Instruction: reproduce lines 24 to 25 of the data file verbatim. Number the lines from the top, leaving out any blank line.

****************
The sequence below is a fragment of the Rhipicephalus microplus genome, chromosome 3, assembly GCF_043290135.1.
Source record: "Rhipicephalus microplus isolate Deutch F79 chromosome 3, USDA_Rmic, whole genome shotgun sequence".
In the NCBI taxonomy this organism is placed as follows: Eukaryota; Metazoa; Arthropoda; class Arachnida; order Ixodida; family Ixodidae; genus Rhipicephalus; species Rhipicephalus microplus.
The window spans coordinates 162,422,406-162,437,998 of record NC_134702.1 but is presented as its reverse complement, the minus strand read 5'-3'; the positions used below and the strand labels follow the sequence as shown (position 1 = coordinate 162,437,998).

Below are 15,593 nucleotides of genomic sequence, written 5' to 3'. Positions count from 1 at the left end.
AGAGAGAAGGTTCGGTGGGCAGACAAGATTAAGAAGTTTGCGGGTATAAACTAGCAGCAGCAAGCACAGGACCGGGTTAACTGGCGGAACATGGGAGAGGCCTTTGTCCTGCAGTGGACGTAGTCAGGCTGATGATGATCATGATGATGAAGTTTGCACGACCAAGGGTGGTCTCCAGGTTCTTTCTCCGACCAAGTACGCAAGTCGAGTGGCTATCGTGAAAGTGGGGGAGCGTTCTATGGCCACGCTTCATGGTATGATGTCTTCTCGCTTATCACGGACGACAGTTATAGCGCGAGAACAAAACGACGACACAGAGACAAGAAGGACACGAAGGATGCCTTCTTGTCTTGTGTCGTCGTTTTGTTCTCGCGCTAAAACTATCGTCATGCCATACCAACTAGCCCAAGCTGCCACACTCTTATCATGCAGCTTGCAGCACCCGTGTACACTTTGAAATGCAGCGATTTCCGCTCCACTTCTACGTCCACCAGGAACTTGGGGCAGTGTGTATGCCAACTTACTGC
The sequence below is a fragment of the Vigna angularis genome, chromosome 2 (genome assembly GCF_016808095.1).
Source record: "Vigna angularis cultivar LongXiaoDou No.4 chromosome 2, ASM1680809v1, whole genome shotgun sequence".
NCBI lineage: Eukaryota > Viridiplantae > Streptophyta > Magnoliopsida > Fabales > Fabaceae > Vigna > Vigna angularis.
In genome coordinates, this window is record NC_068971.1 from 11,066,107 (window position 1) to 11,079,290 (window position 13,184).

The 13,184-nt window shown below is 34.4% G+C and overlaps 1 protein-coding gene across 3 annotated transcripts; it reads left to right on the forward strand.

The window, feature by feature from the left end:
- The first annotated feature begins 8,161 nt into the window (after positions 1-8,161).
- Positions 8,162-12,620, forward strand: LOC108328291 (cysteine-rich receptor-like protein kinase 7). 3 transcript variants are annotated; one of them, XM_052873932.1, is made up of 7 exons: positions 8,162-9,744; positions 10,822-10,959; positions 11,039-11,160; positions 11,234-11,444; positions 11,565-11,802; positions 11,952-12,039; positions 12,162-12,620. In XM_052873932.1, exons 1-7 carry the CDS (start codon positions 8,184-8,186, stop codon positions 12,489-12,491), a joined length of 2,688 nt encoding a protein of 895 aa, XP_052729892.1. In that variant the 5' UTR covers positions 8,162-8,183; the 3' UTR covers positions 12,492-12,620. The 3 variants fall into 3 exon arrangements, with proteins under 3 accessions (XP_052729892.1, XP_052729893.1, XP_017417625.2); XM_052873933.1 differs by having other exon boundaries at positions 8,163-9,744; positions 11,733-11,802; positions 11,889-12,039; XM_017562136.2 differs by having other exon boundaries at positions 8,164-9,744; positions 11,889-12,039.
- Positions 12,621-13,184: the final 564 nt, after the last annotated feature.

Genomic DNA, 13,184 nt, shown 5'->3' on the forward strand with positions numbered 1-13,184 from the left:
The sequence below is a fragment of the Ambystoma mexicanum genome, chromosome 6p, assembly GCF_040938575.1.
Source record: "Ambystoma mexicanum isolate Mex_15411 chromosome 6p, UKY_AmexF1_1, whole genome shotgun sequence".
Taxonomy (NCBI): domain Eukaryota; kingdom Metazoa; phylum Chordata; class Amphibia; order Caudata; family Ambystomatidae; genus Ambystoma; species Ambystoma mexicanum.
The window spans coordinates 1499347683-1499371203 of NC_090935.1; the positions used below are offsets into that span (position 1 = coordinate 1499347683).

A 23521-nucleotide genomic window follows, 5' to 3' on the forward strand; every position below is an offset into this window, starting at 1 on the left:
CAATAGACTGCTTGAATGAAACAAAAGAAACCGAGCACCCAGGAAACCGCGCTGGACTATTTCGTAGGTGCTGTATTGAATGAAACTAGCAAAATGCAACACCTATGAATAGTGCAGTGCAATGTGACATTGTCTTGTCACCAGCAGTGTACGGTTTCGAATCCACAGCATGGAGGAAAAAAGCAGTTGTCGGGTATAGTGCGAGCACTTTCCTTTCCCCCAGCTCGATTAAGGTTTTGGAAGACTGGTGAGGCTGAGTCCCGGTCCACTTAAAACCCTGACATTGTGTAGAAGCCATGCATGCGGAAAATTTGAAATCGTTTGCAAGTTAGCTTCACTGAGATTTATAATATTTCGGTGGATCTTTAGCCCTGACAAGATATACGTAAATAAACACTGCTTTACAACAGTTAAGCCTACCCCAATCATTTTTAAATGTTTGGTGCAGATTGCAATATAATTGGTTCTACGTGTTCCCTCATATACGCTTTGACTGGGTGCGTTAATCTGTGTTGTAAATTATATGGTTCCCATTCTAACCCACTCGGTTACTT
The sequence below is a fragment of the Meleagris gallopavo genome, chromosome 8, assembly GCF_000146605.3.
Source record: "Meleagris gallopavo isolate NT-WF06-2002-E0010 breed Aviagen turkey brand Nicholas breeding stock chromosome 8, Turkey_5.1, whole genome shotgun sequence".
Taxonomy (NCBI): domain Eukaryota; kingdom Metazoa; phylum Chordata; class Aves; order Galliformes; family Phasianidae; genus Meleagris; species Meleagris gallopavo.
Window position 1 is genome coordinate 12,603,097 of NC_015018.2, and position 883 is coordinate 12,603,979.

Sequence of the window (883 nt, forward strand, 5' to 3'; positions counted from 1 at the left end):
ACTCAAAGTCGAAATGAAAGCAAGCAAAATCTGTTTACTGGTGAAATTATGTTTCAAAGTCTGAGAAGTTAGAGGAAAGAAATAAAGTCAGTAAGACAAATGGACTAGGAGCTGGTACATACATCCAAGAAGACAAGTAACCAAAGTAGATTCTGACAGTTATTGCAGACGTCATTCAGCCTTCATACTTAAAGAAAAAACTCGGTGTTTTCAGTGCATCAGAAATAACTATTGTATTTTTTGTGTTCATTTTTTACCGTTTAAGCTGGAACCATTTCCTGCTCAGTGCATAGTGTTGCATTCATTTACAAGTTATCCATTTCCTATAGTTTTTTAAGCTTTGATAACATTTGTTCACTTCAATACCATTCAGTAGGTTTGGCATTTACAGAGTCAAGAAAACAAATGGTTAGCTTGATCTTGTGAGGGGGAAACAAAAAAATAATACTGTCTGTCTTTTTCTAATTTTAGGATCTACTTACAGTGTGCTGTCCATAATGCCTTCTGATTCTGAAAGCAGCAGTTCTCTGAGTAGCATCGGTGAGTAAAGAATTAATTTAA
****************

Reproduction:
Source record: "Meleagris gallopavo isolate NT-WF06-2002-E0010 breed Aviagen turkey brand Nicholas breeding stock chromosome 8, Turkey_5.1, whole genome shotgun sequence".
Taxonomy (NCBI): domain Eukaryota; kingdom Metazoa; phylum Chordata; class Aves; order Galliformes; family Phasianidae; genus Meleagris; species Meleagris gallopavo.